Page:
Digital pill that can track whether patients have taken their medicine has been approved in the US

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A digital pill embedded with a sensor that can tell doctors whether patients have taken their medicine has been approved in the US.

The Food and Drug Administration (FDA) said in a statement that the digitally enhanced medication – called Abilify MyCite – “is approved for the treatment of schizophrenia, acute treatment of manic and mixed episodes associated with bipolar I disorder and for use as an add-on treatment for depression in adults”.

The original Abilify pill, developed by Japanese drugmaker Otsuka Pharmaceutical, was first approved by the FDA in 2002 to treat schizophrenia, while the ingestible sensor technology, created by California-based Proteus Digital Health, was approved for marketing in 2012.

The FDA granted the approval of the digital drug Abilify MyCite to Otsuka Pharmaceutical.

Dr Mitchell Mathis, of the FDA, said: “Being able to track ingestion of medications prescribed for illness may be useful for some patients.

“The FDA supports the development and use of new technology in prescription drugs and is committed to working with companies to understand how this technology might benefit patients and prescribers.”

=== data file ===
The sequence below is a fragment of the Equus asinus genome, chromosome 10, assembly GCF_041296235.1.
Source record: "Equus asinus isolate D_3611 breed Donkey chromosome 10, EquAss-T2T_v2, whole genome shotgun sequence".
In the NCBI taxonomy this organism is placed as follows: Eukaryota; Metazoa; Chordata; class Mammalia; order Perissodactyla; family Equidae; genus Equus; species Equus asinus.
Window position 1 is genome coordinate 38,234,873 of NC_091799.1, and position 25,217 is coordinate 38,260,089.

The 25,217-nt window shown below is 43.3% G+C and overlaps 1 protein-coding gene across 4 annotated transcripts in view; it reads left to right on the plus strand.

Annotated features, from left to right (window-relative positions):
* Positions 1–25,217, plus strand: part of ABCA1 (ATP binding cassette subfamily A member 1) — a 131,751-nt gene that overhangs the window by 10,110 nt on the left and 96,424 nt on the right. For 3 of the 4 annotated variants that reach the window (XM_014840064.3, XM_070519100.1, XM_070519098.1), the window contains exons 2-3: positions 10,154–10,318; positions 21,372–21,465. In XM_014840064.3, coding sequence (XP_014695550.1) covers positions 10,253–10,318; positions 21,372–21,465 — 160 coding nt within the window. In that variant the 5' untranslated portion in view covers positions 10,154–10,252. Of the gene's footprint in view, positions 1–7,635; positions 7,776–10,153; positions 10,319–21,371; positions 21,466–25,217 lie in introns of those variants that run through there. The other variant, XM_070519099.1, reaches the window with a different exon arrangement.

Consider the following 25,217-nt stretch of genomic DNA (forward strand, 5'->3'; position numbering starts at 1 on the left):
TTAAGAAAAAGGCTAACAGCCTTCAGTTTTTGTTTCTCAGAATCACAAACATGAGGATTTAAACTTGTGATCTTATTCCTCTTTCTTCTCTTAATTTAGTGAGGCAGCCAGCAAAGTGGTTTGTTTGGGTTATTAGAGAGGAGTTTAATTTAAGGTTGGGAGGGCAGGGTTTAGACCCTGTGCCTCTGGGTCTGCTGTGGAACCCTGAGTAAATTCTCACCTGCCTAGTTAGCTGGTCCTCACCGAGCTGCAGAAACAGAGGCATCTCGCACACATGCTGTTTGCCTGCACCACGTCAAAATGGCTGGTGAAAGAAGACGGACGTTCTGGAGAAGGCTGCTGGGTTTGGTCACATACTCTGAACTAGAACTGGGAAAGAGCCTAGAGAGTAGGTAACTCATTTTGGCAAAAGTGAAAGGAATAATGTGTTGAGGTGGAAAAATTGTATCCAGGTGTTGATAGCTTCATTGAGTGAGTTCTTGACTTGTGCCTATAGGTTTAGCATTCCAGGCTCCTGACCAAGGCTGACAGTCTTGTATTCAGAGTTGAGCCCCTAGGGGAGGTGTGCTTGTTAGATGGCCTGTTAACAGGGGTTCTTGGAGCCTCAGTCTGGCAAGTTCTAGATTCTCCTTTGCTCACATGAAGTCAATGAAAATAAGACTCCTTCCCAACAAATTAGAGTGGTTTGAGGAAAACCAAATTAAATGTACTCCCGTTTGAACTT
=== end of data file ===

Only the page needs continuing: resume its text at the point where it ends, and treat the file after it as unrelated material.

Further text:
The system works by sending a message from the pill’s sensor to a wearable patch. The sensor activates when it reaches stomach fluids.

The patch transmits the information to a mobile application where patients can track their dosage on their smartphone and allow their doctors or caregivers to access the information through a website.

Mental health.
Abilify has been approved for treatment for patients with certain mental illnesses (Dominic Lipinski/PA)

The FDA said that while the system can track doses, it hasn’t been shown to improve patient compliance.

“Abilify MyCite should not be used to track drug ingestion in ‘real-time’ or during an emergency,” the statement said, “because detection may be delayed or may not occur.”

The invention is intended for patients with mental illnesses who don’t always take their medication or may be forgetful, which could potentially put the success of their treatment in jeopardy.

In a statement issued last May – at the time the FDA accepted submission of product for review – the companies said “with the patient’s consent, this information could be shared with their healthcare professional team and selected family and friends, with the goal of allowing physicians to be more informed in making treatment decisions that are specific to the patient’s needs”.

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